I'm going to take a break from sipping coffee and watching the sun rise on the snow-covered San Pedros looming outside my window to talk a little more about Ron Paul and actually this time highlight some good responses from libertarians, particularly Steve Horwitz and Nick Gillespie. Both do what I really think are the most important things to do here: (1.) recognize that Ron Paul has a history, particularly associated with race politics, that is deeply disturbing - even if we all agree he's likely not a "racist" himself (to repeat - I doubt he's a full blown racist very much. I think he's an opportunist and he probably has a few mid-century insensitivities that he hasn't matured out of, but he's not a racist), but that he's been the sort of enabler that justifiably appalls people, and (2.) that libertarians can consider the question of abandoning him electorally. Steve Horwitz does an incredible job recounting the political history of libertarianism and the various problems created by Rothbard, Rockwell, and others. Gillespie gives a good take on everything that's been happening recently.
I'm a little bothered (but like some parts) of this post by Jonathan Catalan too. What I'm bothered by is his anger at Brad DeLong for not "focusing on the issues" and for making too much of this racist newsletter thing. I don't know if it's because Jonathan's from Spain and doesn't have a deeper American identity or what (nothing wrong with that, of course), but my view is this is really serious stuff. The relations between black and white Americans, the brutalization of black Americans, and the relatively recent progress on these issues is one of the defining facts of American life. And it wasn't just "history" - and you know that if you live in the South or in any city with an appreciable black population. If someone maintains or even tacitly approves of that sort of thinking in the 1990s, that's a big deal. Various sideshow political discussions can be rightly brushed aside with a "we should focus on the issues" dismissal, but I don't think this is one of them. Race in America is a hard thing to discuss too. Not nearly all of the problems associated with it are caused by "racism" per se, so some sort of paean to "colorblindness" isn't going to do anything. The legacy of the Civil War is complex as well - much more complex than people who tend to agree with me politically often like to admit. It's hard. But it's not just another election sideshow that can be dismissed. This is the sort of thing that rightly makes or breaks a campaign.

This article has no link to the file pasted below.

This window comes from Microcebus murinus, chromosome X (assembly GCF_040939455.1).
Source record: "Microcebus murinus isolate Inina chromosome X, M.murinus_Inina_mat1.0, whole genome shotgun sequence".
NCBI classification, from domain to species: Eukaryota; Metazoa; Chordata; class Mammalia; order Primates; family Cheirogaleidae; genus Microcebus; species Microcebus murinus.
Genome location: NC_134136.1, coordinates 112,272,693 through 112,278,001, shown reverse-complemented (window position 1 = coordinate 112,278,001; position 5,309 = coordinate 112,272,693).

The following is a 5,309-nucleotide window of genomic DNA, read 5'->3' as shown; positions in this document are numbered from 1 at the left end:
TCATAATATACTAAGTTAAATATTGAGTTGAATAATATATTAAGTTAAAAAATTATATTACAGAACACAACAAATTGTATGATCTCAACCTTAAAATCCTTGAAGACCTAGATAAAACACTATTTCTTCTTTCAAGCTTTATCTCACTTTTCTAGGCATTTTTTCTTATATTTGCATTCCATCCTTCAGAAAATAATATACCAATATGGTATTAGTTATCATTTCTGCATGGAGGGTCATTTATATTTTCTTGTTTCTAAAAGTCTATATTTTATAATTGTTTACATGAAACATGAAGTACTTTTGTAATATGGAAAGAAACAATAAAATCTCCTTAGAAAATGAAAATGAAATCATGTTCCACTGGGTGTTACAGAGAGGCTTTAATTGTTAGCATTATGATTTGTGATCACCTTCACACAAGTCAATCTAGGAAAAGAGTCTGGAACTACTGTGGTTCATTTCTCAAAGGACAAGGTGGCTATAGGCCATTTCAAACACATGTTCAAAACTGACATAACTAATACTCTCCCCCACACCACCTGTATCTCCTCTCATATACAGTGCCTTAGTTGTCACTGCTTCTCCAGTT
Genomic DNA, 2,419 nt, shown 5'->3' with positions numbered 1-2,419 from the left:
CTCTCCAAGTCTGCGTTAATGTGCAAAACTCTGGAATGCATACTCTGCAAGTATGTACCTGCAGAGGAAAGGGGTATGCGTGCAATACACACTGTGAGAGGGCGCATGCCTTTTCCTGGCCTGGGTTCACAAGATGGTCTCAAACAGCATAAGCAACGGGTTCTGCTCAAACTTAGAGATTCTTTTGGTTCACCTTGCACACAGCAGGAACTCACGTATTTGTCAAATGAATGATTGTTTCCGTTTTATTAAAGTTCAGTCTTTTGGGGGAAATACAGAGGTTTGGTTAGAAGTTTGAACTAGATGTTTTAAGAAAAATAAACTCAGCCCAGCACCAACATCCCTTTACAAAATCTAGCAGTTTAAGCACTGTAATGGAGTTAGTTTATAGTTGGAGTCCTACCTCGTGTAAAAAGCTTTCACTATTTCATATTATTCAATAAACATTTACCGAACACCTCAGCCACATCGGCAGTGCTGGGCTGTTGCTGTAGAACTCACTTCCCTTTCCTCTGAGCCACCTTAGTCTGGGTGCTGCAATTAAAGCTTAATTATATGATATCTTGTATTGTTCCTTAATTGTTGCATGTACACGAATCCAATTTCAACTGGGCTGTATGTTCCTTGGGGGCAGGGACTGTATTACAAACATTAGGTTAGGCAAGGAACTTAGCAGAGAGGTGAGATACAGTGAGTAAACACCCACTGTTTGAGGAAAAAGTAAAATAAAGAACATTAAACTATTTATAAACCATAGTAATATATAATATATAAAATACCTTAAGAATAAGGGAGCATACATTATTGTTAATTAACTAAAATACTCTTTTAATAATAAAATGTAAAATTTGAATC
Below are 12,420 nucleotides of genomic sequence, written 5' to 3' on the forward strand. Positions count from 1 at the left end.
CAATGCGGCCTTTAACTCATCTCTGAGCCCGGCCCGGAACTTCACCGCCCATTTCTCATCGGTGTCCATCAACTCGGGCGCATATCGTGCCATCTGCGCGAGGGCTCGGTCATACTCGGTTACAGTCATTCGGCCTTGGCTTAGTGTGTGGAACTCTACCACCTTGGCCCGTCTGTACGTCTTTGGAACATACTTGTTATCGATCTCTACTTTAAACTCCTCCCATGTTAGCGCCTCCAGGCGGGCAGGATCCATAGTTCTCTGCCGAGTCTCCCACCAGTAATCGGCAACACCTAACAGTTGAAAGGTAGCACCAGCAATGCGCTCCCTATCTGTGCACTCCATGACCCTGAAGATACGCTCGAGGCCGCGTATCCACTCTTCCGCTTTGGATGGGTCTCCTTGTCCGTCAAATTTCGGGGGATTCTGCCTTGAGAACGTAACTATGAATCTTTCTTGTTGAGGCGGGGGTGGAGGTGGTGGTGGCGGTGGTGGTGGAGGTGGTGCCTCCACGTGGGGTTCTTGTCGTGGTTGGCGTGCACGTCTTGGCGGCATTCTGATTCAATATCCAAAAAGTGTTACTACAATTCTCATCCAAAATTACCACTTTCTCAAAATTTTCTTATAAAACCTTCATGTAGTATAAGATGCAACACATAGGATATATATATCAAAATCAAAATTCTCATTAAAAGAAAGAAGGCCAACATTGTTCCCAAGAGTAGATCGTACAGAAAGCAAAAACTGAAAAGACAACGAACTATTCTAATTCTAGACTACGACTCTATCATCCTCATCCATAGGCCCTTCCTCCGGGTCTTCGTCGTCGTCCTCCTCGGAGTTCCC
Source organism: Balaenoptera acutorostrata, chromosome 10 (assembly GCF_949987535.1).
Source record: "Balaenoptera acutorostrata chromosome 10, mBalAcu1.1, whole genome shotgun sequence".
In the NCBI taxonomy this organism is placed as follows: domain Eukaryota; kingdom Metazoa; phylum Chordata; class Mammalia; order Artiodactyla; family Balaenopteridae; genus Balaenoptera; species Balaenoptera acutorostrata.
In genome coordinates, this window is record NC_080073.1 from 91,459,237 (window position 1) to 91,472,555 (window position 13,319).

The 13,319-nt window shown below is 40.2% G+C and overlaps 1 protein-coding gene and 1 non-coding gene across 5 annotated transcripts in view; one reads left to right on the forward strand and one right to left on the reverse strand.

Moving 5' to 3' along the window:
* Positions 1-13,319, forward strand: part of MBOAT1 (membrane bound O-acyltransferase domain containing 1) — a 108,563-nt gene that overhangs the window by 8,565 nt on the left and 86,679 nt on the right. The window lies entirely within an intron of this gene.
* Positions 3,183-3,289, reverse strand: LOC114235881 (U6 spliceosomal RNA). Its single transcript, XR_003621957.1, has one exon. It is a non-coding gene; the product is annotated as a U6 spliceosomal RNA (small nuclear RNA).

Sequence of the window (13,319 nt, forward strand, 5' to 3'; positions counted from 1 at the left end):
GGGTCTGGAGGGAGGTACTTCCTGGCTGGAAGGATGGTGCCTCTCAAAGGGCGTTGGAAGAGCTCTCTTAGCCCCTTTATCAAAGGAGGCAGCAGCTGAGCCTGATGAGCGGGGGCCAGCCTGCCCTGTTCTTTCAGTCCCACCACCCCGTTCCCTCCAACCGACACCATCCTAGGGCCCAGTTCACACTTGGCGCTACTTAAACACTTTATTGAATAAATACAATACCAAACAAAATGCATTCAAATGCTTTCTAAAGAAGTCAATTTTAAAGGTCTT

What I do like about Jonathan's post about this line: "Brad DeLong has spent a lot of energy blogging about Ron Paul. I understand why: Paul’s beliefs are nearly diametrically opposed to those of DeLong. Their means of establishing a greater degree of freedom are different. I think the simplest way to describe it is to call DeLong a Rawlsian and Paul a Nozickian (roughly)."
The bolded sentence is very perceptive on Jonathan's part. Very perceptive, and something a lot of libertarians don't even seem to understand - much less are willing to say. I'm no philosopher so I won't jump into categorizing things as Rawlsian or Nozickian, but I think Jonathan's point is clear. And this is another reason why Ron Paul bothers me a lot and I could never vote for him. He's one of those libertarians that uses terms like "statist" and "authoritarian" and "socialist" to describe people who disagree with him. I don't know why this is so hard for some people to digest, but that's a really uncomfortable thing for people like me to listen to on a daily basis. To be treated as outside the liberal tradition, to be branded a statist by a large group of libertarians who are clearly devoted to this one politician, and then to have that politician say the same sorts of things is not something you can just brush off. Imagine if a political leader and his devoted followers regularly singled out libertarians and libertarian ideas as "radical anarchist threats to the freedom of the country" or something like that. Imagine if it was argued in every discussion with these people that you were a threat to freedom. Would a political leader like that make you a little uncomfortable coming to power? Of course he would. Ron Paul has been a minor player for a while now, but this is why people are pushing back hard after his recent successes. This is not pleasant stuff to hear from a bit player. It's even less pleasant stuff to hear from a man that might win Iowa.
I could never vote for Ron Paul for four major reasons. I talked about the first two in this post:
1. His associations with a lot of racist material and statements
2. The fact that he is neck-deep in a community that labels me a statist and considers me a threat, and then also
3. He has a very weak grasp of economics and supports economic policies that could be disastrous for the country - and through sheer obstructionism could put a lot of them into practice, and finally
4. I don't feel that he takes the threat of fascist Islamism to world peace seriously enough. I like his opposition to the Iraq war. I like his general opposition to war. But he seems too rigid on war and foreign policy in general. Bush erred on the other side, of course. Obama is starting to bring us back to a balanced position - Paul probably wouldn't be too bad on this point in practice - but it's still an issue for me.
The point is, libertarians could probably assuage me on a lot of these points. But the best way to do that is drop Ron Paul. That's a risk, I know - he's the one that's surging. But if you don't want to take that risk, don't blame me for being disgusted at the option you're presenting.
Dying for the telephone company
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